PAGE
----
When President Bush takes to the airwaves Tuesday night to deliver his sixth State of the Union address, the metamessage of the evening will be: "I am still relevant."
Of course, as commander in chief during wartime, Mr. Bush is central. But as he seeks to show that he is not consumed by the Iraq war and its high-profile retooling, this year's annual message to Congress takes on added significance. In an effort to grab public attention, he is promising a different type of State of the Union – not the usual laundry list of items from the forthcoming budget, but a more focused look at a few key initiatives, most of them domestic.
The irony is that, for the first time, Bush will be speaking to a Congress in which both chambers are controlled by the opposition. For him to implement any proposals, he must find the common ground with Democrats that has been so talked about since November. Even when Republicans controlled Congress, there were no guarantees; Bush's 2005 plan to partially privatize Social Security failed to get off the ground.
This year, the most extensively previewed plan centers on a tax reform aimed at making health insurance more affordable to low-income people. The proposal would also reduce the tax break for more expensive health plans. In addition, Bush's speech will focus on energy, education, immigration, and the war on terror.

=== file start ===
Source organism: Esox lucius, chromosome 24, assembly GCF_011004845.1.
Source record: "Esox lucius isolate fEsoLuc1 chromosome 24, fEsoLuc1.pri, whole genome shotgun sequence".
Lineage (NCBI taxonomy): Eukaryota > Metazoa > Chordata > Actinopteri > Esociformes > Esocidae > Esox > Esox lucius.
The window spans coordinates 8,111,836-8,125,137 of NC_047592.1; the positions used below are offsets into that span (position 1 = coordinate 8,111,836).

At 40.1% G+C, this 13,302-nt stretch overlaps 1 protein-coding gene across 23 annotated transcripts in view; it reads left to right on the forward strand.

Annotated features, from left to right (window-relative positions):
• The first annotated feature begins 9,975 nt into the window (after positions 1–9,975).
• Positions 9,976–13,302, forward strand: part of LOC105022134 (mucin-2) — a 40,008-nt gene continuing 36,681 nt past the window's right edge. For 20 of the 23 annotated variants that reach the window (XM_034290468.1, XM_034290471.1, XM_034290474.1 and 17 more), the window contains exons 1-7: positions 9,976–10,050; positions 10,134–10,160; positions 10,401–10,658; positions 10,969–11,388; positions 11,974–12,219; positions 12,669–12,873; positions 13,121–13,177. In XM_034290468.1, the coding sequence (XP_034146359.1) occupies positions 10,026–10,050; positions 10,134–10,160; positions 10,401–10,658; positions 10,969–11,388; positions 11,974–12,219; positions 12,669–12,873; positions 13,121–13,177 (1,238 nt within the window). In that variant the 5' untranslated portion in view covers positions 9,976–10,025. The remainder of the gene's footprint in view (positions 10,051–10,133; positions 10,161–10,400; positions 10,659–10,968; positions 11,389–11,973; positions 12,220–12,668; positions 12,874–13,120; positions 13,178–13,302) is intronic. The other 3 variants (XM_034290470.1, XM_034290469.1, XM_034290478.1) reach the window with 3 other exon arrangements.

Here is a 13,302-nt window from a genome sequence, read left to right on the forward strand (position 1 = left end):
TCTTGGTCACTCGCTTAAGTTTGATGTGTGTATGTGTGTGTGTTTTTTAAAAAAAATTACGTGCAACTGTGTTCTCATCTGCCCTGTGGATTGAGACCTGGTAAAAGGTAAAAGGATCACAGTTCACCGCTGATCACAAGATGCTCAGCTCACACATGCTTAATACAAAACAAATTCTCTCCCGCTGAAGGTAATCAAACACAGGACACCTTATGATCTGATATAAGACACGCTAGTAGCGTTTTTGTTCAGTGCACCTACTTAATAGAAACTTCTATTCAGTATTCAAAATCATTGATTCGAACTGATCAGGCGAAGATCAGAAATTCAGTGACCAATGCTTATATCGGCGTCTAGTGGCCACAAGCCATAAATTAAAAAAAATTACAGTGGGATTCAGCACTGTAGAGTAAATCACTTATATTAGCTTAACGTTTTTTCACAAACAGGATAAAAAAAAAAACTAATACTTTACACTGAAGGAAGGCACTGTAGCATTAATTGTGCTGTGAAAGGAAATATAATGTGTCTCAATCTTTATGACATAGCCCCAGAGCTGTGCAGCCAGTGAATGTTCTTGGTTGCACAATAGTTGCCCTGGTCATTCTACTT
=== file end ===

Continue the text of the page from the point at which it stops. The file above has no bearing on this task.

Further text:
But will anyone be listening?
Just two weeks ago, Bush delivered a major address announcing the "new way forward" in Iraq, including a plan to add more than 20,000 US troops to try to bring some stability to Baghdad and areas where insurgents are believed to be operating. The speech did little to move polling numbers on Iraq and the Bush presidency, both stuck below 50 percent. In recent days Bush has said he will address the criticism of his plan – including from fellow Republicans – in the State of the Union speech.